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World Allergy Organization Guidelines for the Assessment and Management of Anaphylaxis

F Estelle R Simons1*, Ledit RF Ardusso2, M Beatrice Bilò3, Yehia M El-Gamal4, Dennis K Ledford5, Johannes Ring6, Mario Sanchez-Borges7, Gian Enrico Senna8, Aziz Sheikh9, Bernard Y Thong10 and the World Allergy Organization

Author Affiliations

1 Department of Pediatrics & Child Health, Faculty of Medicine, University of Manitoba, Winnipeg, Canada

2 Cátedra Neumonología, Alergia e Inmunología Facultad de Ciencias Médicas, Universidad Nacional de Rosario, Rosario, Argentina

3 Allergy Unit, Department of Internal Medicine, University Hospital Ospedali Riuniti, Ancona, Italy

4 Pediatric Allergy and Immunology Unit, Ain Shams University, Cairo, Egypt

5 University of South Florida College of Medicine, Tampa, FL

6 Department of Dermatology and Allergy, Technology Universitat Muenchen, Munich, Germany

7 Centro Medico Docente La Trinidad, Caracas, Clinica El Avila, Caracas, Venezuela

8 The Allergy Unit, Verona General Hospital, Verona, Italy

9 Center for Population Health Sciences, The University of Edinburgh, Edinburgh, UK

10 Department of Rheumatology, Allergy & Immunology, Tan Tock Seng Hospital, Singapore

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World Allergy Organization Journal 2011, 4:13-37  doi:10.1097/WOX.0b013e318211496c

Published: 23 February 2011


The illustrated World Allergy Organization (WAO) Anaphylaxis Guidelines were created in response to absence of global guidelines for anaphylaxis. Uniquely, before they were developed, lack of worldwide availability of essentials for the diagnosis and treatment of anaphylaxis was documented. They incorporate contributions from more than 100 allergy/immunology specialists on 6 continents. Recommendations are based on the best evidence available, supported by references published to the end of December 2010.

The Guidelines review patient risk factors for severe or fatal anaphylaxis, co-factors that amplify anaphylaxis, and anaphylaxis in vulnerable patients, including pregnant women, infants, the elderly, and those with cardiovascular disease. They focus on the supreme importance of making a prompt clinical diagnosis and on the basic initial treatment that is urgently needed and should be possible even in a low resource environment. This involves having a written emergency protocol and rehearsing it regularly; then, as soon as anaphylaxis is diagnosed, promptly and simultaneously calling for help, injecting epinephrine (adrenaline) intramuscularly, and placing the patient on the back or in a position of comfort with the lower extremities elevated. When indicated, additional critically important steps include administering supplemental oxygen and maintaining the airway, establishing intravenous access and giving fluid resuscitation, and initiating cardiopulmonary resuscitation with continuous chest compressions. Vital signs and cardiorespiratory status should be monitored frequently and regularly (preferably, continuously).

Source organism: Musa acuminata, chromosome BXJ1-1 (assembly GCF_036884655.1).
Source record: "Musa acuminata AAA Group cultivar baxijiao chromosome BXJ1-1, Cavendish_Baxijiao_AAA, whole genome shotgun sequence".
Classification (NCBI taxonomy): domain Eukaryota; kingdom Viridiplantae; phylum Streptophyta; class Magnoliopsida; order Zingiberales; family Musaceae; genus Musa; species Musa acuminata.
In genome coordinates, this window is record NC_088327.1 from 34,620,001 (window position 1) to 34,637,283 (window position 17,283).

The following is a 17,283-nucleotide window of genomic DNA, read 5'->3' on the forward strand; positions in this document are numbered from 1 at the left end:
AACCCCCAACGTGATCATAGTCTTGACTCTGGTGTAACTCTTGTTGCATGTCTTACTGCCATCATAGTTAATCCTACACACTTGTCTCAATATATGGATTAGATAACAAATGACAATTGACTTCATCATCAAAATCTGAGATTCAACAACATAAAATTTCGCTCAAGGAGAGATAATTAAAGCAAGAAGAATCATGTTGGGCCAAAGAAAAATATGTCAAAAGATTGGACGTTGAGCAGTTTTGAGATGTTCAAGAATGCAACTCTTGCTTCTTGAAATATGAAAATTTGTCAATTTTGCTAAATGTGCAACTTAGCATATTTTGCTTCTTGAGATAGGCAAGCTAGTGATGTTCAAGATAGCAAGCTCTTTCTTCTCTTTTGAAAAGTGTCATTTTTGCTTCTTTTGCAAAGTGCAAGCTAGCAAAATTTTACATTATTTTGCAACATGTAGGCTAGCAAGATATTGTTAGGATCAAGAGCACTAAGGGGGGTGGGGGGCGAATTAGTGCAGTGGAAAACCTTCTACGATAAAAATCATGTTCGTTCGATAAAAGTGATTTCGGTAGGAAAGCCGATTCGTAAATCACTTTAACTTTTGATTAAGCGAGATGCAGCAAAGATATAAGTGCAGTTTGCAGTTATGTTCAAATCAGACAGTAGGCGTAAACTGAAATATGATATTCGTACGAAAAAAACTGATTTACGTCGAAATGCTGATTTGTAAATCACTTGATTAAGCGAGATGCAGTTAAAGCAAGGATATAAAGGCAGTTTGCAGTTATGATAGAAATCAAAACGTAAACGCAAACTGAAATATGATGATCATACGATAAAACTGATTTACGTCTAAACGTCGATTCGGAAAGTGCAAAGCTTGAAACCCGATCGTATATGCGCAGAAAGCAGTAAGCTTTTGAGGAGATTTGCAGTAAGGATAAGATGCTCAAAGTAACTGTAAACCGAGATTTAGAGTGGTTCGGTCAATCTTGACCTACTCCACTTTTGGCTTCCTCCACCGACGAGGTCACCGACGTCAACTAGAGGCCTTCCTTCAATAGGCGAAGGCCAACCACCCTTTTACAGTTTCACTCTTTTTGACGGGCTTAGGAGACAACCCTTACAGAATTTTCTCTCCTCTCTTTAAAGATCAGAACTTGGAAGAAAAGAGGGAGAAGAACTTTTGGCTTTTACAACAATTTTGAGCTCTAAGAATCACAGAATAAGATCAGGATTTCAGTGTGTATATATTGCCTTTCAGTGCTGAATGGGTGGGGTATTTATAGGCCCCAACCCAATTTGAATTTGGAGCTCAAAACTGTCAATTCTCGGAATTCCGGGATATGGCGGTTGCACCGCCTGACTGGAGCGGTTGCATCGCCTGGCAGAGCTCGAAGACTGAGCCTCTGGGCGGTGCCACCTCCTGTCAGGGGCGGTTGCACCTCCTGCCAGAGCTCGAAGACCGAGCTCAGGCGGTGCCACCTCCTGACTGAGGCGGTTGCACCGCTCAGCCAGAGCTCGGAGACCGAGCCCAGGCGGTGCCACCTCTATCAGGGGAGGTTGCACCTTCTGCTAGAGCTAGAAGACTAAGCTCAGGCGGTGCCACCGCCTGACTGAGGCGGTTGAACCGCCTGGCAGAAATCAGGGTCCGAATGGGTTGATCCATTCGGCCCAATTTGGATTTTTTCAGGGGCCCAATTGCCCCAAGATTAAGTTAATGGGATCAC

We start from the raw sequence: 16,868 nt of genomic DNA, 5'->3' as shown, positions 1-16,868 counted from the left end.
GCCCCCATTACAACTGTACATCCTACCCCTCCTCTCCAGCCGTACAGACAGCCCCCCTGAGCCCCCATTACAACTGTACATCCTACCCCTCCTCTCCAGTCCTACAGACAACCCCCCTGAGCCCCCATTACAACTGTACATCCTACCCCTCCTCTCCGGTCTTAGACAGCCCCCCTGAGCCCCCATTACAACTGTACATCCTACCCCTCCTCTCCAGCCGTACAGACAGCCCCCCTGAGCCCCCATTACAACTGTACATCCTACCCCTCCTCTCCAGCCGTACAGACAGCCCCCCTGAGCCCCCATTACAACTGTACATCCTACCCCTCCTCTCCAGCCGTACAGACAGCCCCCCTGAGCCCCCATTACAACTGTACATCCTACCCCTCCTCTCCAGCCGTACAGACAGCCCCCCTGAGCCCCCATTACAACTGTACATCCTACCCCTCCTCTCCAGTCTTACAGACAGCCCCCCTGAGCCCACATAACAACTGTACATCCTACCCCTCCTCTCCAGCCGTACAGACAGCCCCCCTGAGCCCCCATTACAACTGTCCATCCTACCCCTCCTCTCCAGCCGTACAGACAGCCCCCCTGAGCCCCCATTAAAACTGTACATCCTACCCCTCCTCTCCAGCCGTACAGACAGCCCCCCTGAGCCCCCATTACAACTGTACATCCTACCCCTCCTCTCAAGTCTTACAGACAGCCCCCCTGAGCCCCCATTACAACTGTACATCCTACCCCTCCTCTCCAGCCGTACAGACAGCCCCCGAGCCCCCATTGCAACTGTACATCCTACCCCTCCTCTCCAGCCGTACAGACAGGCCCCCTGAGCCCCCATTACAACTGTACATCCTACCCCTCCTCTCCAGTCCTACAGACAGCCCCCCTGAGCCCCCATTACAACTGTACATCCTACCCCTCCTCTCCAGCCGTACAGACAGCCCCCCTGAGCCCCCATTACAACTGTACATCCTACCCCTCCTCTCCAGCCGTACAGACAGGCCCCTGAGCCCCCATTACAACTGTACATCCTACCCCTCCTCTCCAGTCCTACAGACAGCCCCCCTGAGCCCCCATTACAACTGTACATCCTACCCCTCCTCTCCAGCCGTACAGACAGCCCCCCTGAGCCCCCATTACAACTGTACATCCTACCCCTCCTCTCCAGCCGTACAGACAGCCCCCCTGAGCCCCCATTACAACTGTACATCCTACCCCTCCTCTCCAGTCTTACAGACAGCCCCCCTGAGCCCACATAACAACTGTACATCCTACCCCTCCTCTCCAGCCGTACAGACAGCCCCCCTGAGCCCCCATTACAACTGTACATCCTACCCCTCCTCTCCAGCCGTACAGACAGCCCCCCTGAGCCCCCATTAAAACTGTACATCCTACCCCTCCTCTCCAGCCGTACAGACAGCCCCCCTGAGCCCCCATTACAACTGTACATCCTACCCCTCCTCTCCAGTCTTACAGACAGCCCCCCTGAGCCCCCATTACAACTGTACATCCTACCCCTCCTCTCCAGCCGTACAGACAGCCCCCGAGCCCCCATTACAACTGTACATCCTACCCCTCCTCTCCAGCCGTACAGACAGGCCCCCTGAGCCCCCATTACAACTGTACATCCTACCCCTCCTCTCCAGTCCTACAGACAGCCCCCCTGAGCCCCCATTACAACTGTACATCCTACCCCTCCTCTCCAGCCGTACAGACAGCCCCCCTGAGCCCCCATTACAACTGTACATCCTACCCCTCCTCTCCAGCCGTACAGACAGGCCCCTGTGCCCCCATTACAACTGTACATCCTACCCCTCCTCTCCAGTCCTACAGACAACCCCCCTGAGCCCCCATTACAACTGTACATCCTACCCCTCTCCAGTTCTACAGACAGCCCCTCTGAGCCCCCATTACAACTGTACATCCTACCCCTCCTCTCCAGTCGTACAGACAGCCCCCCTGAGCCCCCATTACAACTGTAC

The Guidelines briefly review management of anaphylaxis refractory to basic initial treatment. They also emphasize preparation of the patient for self-treatment of anaphylaxis recurrences in the community, confirmation of anaphylaxis triggers, and prevention of recurrences through trigger avoidance and immunomodulation. Novel strategies for dissemination and implementation are summarized. A global agenda for anaphylaxis research is proposed.

anaphylaxis; risk factors; clinical diagnosis; epinephrine (adrenaline); antihistamines; glucocorticoids